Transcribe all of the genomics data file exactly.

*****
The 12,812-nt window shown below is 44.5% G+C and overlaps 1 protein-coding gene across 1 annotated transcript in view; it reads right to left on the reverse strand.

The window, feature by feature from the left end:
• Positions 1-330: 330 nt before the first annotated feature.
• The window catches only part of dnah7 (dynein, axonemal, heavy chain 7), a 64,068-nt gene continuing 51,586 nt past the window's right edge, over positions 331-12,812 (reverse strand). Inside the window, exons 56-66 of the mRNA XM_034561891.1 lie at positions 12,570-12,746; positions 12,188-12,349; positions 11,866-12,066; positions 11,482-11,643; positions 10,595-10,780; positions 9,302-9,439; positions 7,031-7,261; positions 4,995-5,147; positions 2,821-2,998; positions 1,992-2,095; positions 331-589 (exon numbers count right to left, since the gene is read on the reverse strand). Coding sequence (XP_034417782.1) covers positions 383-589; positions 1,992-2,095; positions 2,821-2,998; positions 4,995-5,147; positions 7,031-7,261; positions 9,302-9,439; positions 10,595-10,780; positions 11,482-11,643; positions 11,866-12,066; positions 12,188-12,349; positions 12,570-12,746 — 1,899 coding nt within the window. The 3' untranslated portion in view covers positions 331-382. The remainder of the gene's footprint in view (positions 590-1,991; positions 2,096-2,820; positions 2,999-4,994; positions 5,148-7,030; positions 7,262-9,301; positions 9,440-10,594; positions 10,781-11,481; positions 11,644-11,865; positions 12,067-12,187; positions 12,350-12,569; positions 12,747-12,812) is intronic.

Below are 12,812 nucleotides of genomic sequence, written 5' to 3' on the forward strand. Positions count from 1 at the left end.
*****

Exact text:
The 12,812-nt window shown below is 44.5% G+C and overlaps 1 protein-coding gene across 1 annotated transcript in view; it reads right to left on the reverse strand.

The window, feature by feature from the left end:
• Positions 1-330: 330 nt before the first annotated feature.
• The window catches only part of dnah7 (dynein, axonemal, heavy chain 7), a 64,068-nt gene continuing 51,586 nt past the window's right edge, over positions 331-12,812 (reverse strand). Inside the window, exons 56-66 of the mRNA XM_034561891.1 lie at positions 12,570-12,746; positions 12,188-12,349; positions 11,866-12,066; positions 11,482-11,643; positions 10,595-10,780; positions 9,302-9,439; positions 7,031-7,261; positions 4,995-5,147; positions 2,821-2,998; positions 1,992-2,095; positions 331-589 (exon numbers count right to left, since the gene is read on the reverse strand). Coding sequence (XP_034417782.1) covers positions 383-589; positions 1,992-2,095; positions 2,821-2,998; positions 4,995-5,147; positions 7,031-7,261; positions 9,302-9,439; positions 10,595-10,780; positions 11,482-11,643; positions 11,866-12,066; positions 12,188-12,349; positions 12,570-12,746 — 1,899 coding nt within the window. The 3' untranslated portion in view covers positions 331-382. The remainder of the gene's footprint in view (positions 590-1,991; positions 2,096-2,820; positions 2,999-4,994; positions 5,148-7,030; positions 7,262-9,301; positions 9,440-10,594; positions 10,781-11,481; positions 11,644-11,865; positions 12,067-12,187; positions 12,350-12,569; positions 12,747-12,812) is intronic.

Below are 12,812 nucleotides of genomic sequence, written 5' to 3' on the forward strand. Positions count from 1 at the left end.